Q: What are the differences between publishing individual works as opposed to an entire book? I imagine the selection and rejection process would be completely different when it comes to the enormity of a book versus an individual poem. But I’m much more interested in what you think!
A: Once I’d compiled a tentative collection, there were some poems I found hard to relinquish without some kind of explanatory note—by that I mean another poem—but that’s my fault for writing a book with ideas that intersect. Some pieces do stand on their own, though, and I’ve been delighted to see how they are positioned in journals alongside other writers and different types of work, because I’ve been concerned for such a long time with how they contribute to the balance of my own collection. I also get the chance to see strengths and weaknesses of a poem that I hadn’t engaged with since having written it.
Q: In that same vein– I’ve been able to read some of your poetry online, and it seems you are fascinated with scientific language and terminology that describes the natural state of things. In the piece below you evoke scientific language to describe the visceral experience of music. You also use a musical vocabulary, which I see as being its own sort of scientific language, like that of meteorology or mathematics, in combination with those mentions of meteors or space.
I read the poem we discussed in Issue 5 of Blackbox Manifold.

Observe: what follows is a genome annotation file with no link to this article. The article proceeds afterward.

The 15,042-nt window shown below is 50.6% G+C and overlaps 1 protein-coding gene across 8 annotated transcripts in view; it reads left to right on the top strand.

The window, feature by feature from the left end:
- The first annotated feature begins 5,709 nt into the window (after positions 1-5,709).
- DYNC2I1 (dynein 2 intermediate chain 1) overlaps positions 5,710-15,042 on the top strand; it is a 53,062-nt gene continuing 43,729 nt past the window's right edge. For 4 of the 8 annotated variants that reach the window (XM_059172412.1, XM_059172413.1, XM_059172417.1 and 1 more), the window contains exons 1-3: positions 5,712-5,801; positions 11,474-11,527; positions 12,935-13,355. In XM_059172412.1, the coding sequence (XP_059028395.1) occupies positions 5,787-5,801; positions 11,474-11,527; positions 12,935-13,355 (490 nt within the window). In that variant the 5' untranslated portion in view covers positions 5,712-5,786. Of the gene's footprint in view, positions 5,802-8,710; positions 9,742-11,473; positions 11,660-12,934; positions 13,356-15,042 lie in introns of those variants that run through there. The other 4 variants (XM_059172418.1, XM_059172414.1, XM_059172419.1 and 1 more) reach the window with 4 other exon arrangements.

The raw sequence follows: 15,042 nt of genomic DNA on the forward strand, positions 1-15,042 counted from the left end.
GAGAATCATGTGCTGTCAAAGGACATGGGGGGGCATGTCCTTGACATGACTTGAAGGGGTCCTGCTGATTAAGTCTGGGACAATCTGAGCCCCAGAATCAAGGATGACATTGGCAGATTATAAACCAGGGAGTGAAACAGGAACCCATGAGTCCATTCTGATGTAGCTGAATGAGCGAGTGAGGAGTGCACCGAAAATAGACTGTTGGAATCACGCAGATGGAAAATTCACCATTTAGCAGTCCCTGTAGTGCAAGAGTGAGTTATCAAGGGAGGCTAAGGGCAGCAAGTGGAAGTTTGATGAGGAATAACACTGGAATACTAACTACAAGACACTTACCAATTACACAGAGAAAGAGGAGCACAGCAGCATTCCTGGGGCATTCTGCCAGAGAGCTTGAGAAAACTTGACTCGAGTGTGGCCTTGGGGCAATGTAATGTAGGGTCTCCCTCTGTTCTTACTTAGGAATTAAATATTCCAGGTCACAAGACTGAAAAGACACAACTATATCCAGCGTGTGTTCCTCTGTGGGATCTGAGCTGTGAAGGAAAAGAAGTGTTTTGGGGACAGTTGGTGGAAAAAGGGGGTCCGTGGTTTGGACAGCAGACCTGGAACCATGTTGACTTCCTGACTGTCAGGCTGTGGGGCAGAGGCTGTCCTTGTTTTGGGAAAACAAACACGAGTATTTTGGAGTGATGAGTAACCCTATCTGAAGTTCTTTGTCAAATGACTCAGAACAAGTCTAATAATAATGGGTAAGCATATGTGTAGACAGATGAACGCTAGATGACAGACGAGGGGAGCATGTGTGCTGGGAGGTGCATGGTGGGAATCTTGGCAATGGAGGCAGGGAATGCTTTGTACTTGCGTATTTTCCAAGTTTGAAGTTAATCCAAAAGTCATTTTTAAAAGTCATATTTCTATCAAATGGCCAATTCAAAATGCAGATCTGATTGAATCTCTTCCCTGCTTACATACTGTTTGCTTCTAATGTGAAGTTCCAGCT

Hear basso continuo hear away:
A canon looping
around a moon
(moon a well-lagged water tank) Hear its ratio
A major dominant, B minor submediant – 3rd below the first
note of a scale– note called “blue-for-alice”
gage-flung all music here is gage-flung no tone
no passing or state
of escape in cadence
or in, as I remember, Satellite Osumi
It burned up in ’03.
Numb sidling creature a shadowcone
a sometime perigee/or apigee (that is, wherever the elliptic sits)
its chord the gap
of entering edge & trailing edge of air
And earth –your earth–what that
stands for—for once
the fixed middle–
pulling a stray flux line in a stray chain of parts–
Osumi burned up Wrong circuit type: was it a ‘tether/tundra/killer’ (socalled)
or simply ‘escape’ satellite
straining away, thin as filament silk
though I am sure I saw it static stayed lightly quivering east-to-west, synchronous with us
an analemma in the sky
appearing in the thought-up angle
between orbit’s vector and band of solstice
A way to equinox is the 8 unitless
like a mug tilted turned twice. Hear its phasing–
round rota summer is incumen in.